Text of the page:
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Drone's killing strike may help U.S. in Pakistan

The lethal drone attack that apparently killed a top Taliban leader in Pakistan is likely to bolster America's dual effort there: solidifying a partnership with Islamabad while pursuing insurgents.
Drone strikes in Pakistan have long been focused on al-Qaida leaders, but in recent months top Taliban figures such as Baitullah Mehsud, left, also came into range.AP
/ Source: The Associated Press

The lethal drone attack that apparently killed a top Taliban leader in Pakistan is likely to bolster America's dual effort there: solidifying a sometimes shaky partnership with Islamabad while pursuing insurgents hidden along the country's border.

American officials and analysts said it may be too early to tell if the strike that apparently killed Baitullah Mehsud will prompt Pakistan to sustain its suddenly active campaign against Taliban and other militant leaders in the lawless region bordering Afghanistan.

But taking out Pakistan's most-wanted terrorist provides validation for the continued use of the unmanned air assaults that have been hammering insurgents there since late last year. Pakistani and U.S. intelligence officials said the drone attack against the home of a Mehsud relative was carried out by the CIA.

The strike gives a boost to the Obama administration's remapping of counterterrorism policy, a strategy that melds persistent attacks against insurgents with the expanded use of "soft power," such as economic development, to help win public support against terrorists around the world.

Counterterrorism officials would not disclose details behind the strike, but American and Pakistani commanders have been working more closely together in recent months, sharing intelligence and coordinating attacks, officials said.

The officials spoke on condition of anonymity in order to discuss intelligence matters.

Some experts cautioned that the U.S.-Pakistani partnership is still fragile and a tough sell domestically in Pakistan. They worry that the elimination of Pakistan's most dangerous internal threat could just as easily tamp down Islamabad's enthusiasm for future operations in the rugged South Waziristan tribal region.

U.S. authorities said Friday they are increasingly confident that Mehsud was killed in Wednesday's U.S. missile strike in northeastern Pakistan.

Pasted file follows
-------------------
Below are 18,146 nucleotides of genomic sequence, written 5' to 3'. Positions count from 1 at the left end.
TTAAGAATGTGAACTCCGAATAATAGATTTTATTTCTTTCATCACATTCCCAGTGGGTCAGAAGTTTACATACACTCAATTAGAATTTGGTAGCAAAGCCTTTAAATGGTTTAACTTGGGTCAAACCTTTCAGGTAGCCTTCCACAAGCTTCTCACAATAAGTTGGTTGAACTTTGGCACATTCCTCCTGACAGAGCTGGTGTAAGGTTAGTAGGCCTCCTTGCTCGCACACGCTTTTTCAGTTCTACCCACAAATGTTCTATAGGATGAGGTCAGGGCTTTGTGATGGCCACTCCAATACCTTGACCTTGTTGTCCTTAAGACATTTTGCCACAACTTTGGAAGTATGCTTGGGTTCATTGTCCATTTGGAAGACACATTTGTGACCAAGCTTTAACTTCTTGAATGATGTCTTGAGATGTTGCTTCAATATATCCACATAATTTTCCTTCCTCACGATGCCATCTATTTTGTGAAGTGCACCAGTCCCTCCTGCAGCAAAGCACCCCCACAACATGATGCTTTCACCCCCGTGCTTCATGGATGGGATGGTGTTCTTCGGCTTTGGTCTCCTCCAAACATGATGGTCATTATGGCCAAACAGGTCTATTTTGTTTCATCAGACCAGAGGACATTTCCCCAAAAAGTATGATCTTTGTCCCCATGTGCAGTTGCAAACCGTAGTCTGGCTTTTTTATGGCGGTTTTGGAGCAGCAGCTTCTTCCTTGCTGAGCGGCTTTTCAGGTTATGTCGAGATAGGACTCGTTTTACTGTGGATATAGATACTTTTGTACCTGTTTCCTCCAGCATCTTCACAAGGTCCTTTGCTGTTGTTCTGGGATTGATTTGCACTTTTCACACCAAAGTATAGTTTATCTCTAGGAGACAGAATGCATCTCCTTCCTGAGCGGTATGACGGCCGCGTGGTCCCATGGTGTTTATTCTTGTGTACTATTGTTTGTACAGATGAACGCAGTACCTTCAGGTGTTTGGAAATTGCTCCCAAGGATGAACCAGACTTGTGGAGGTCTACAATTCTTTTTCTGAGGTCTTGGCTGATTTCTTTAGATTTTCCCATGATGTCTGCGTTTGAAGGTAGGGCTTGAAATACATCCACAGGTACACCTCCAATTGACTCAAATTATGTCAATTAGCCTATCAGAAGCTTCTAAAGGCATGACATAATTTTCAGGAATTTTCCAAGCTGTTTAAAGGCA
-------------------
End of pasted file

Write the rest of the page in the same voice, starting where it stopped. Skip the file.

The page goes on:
"This is an important step for the U.S.-Pakistani relations," said Juan Zarate, former top counterterrorism official in the Bush administration. "Mehsud was really a charismatic figure that was able to galvanize — based on his history, his experience and his brutality — his militaries to attack Pakistan and U.S. interests."

Mehsud increased suicide attacks
Mehsud had increasingly turned his attention to U.S. and other Western targets as he directed suicide attacks and sent recruits across the border into Afghanistan, said Zarate, now a senior adviser at the Center for Strategic and International Studies.

Complaints by some Pakistani leaders that the Americans had refused on earlier occasions to target Mehsud were largely dismissed by U.S. officials. The use of armed drones ramped up in the waning days of the Bush administration and has continued at a busy pace during the first seven months of Obama's term.

U.S. officials said Mehsud has been a target for some time although there may have been targeting disagreements in the past. One U.S. counterterrorism official said there are sometimes conflicts over tactics, even as the broader goals remain the same.

The use of drone strikes in Pakistan has long been focused on high-priority al-Qaida leaders such as Osama bin Laden and Ayman al-Zawahiri, but in recent months top Taliban figures such as Mehsud also came into range.

U.S. officials say choices also take into account the quality and timelines of the intelligence about possible targets as well as the availability of resources, conflicts with other operations and concerns about possible consequences such as civilian casualties.

Last year U.S. and Pakistan military officials met in a secret session in which Pakistani leaders agreed to target al-Qaida operatives in return for greater U.S. action against militant tribal leaders such as Mehsud who were a more significant threat to Pakistan.

Adm. Mike Mullen, chairman of the Joint Chiefs of Staff, has traveled to Pakistan no fewer than 13 times in the past two years, meeting with his military counterparts to foster better coordination.

As U.S. counterterrorism officials worked to nail down details of the strike and its impact on the insurgency, the Taliban were holding a "shura" council to choose Mehsud's successor, intelligence officials and militants told The Associated Press.

That gathering, U.S. officials said, underscores the group's ability to re-energize itself and could convince Pakistan of a need to continue its military operations in the tribal region.

White House press secretary Robert Gibbs said the operation "demonstrates the amount of cooperation that you're seeing between our government and the government of Pakistan in stamping out the Taliban, al-Qaida and other terrorist organizations that would seek to destabilize the area."

Rep. Ike Skelton, D-Mo., chairman of the House Armed Services Committee, called Mehsud's death "a sign that our joint efforts with Pakistan's military to combat al-Qaida and other terrorists are working."